This has been my theme throughout this blog. But it appears some do not understand why TMean as supplied is a meaningless number. So some specific examples of why it is meaningless is needed.
TMean as supplied by Environment Canada is simply (TMax+TMin)/2. That is, it’s the half way point between the highest temp and the lowest temp of the day. If the hourly temperature profile were a perfect sine wave this would not be a problem. But the hourly temperatures are not a perfect sine wave. Far from it.
In a perfect sine wave the average of all the hourly temps and the TMean would be the same. But because the daily temperature trek is not a perfect sine wave the hourly average is not the same as the TMean. TMean could be more than the hourly average, it could be less. The point being the hourly average is a number that is closer to what is physically going on. TMean is not.
I download the hourly temp data for the month of November, 2010 for Station 4333 so you can see the difference. (For those who think I cherry pick, choose any station, any month, any days you want, you will see the same problem.)
This is the temperature profile for Nov 1 to 4:
Here are the numbers:
Notice TMean is more than the average, substantially more. Thus using TMean as an indicator of how much the planet is heating up is grossly overstating the case for these days at least.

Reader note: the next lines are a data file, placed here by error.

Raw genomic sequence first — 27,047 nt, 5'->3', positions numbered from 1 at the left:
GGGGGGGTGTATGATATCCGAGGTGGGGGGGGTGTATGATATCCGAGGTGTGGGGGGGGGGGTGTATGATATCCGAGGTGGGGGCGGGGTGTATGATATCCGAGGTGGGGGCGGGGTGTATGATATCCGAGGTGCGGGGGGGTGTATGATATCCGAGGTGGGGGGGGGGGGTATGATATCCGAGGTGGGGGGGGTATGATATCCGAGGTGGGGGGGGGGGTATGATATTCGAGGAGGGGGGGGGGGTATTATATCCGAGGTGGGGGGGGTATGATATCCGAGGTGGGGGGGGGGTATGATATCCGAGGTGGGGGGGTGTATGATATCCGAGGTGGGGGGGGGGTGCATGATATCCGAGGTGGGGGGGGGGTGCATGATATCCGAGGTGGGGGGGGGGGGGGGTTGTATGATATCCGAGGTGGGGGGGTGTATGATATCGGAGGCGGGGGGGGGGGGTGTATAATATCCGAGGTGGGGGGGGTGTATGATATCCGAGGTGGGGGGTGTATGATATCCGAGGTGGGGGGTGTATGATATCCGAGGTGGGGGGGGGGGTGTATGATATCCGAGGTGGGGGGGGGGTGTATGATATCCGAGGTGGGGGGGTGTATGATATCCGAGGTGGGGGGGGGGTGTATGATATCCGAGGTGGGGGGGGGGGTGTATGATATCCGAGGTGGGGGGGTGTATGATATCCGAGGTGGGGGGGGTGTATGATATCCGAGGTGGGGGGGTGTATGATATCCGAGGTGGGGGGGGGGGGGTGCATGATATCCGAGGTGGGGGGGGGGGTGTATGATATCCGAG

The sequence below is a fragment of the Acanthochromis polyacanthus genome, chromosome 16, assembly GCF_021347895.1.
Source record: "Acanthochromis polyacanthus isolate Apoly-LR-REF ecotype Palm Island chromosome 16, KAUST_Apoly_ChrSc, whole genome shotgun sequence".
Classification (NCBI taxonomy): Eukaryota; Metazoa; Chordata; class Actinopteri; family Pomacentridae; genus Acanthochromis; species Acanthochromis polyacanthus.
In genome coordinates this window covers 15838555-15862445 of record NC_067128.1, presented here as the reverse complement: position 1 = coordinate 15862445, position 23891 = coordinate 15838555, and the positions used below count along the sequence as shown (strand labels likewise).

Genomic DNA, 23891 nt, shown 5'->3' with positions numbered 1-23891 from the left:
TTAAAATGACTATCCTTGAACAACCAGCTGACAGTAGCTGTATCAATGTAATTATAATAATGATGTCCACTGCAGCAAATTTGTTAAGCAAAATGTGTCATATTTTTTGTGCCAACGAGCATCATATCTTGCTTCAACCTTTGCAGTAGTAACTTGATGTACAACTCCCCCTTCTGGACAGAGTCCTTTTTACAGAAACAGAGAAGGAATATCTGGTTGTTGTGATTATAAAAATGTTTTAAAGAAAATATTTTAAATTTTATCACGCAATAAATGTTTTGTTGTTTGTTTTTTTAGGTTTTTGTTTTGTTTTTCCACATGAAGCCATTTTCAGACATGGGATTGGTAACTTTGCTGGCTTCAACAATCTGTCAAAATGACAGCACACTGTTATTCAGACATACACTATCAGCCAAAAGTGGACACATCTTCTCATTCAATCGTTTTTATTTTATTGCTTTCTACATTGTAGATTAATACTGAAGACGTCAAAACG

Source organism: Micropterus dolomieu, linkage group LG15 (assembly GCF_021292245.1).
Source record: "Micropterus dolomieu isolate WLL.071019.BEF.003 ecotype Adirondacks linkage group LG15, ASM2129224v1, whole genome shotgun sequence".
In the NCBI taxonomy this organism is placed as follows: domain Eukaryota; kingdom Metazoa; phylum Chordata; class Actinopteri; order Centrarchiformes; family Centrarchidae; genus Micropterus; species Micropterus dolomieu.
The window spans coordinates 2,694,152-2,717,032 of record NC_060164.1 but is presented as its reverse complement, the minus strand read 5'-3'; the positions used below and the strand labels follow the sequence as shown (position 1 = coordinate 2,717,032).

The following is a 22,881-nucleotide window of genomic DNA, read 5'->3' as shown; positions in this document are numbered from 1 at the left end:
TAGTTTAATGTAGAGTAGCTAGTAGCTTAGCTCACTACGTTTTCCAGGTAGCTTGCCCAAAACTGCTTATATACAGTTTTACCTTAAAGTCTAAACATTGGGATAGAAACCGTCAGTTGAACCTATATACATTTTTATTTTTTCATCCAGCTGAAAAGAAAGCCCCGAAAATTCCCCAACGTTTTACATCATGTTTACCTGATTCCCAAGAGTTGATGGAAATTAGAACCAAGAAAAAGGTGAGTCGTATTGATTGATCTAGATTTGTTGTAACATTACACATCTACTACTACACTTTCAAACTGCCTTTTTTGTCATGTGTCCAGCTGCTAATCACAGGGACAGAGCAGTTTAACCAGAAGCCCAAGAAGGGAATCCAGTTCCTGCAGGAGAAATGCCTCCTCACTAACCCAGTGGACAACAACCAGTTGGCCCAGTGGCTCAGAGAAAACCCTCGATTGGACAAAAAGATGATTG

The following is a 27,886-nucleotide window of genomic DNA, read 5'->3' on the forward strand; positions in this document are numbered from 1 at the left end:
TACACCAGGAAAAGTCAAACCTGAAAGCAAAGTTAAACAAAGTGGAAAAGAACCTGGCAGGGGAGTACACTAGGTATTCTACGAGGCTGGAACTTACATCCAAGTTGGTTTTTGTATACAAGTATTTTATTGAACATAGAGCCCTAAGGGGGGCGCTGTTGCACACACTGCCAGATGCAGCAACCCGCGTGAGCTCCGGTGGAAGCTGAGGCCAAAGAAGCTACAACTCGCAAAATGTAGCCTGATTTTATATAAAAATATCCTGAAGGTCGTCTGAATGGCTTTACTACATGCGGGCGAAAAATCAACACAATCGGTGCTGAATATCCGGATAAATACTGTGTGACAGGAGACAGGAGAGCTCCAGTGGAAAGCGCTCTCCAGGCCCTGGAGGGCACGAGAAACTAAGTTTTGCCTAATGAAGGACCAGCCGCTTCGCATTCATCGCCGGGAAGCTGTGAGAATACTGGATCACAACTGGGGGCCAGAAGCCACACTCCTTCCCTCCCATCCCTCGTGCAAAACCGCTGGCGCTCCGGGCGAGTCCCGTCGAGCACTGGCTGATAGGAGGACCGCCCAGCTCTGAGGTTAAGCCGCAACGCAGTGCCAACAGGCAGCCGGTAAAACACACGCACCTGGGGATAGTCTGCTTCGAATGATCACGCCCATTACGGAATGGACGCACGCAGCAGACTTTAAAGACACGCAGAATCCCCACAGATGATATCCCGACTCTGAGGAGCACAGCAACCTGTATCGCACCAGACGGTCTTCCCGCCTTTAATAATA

This graph for the entire month of Nov shows the TMax, TMin, average and TMean. Notice TMean is mostly higher than the average:
You can see a slight change in the hourly temperature profile can dramatically change the average, but not the TMean because TMax and TMin have not changed.
This means crucial data is lost with just the three daily numbers that come from EC. If one wants to see what is actually going on with temperatures, one should be counting the number of hours at each degree temp and see what shifts have been happening over time.
Thus, I maintain that TMean is a meaningless number as an indicator of trends in temperature over time. It’s not a measurement, it’s a course calculation. This leaves TMax and TMin as the only physical data points one can work with, even though the yearly highest and lowest of those two values may only represent 1 hour each for the entire year.
Hence, to get a better profile of what is happening you have to look at the range of TMax and TMin for the respective seasons. Tmax ranges in the summer (to see if the planet is really “getting hotter”) and TMin in the winter to see if we are getting more or less cold. This is why I present such in this blog.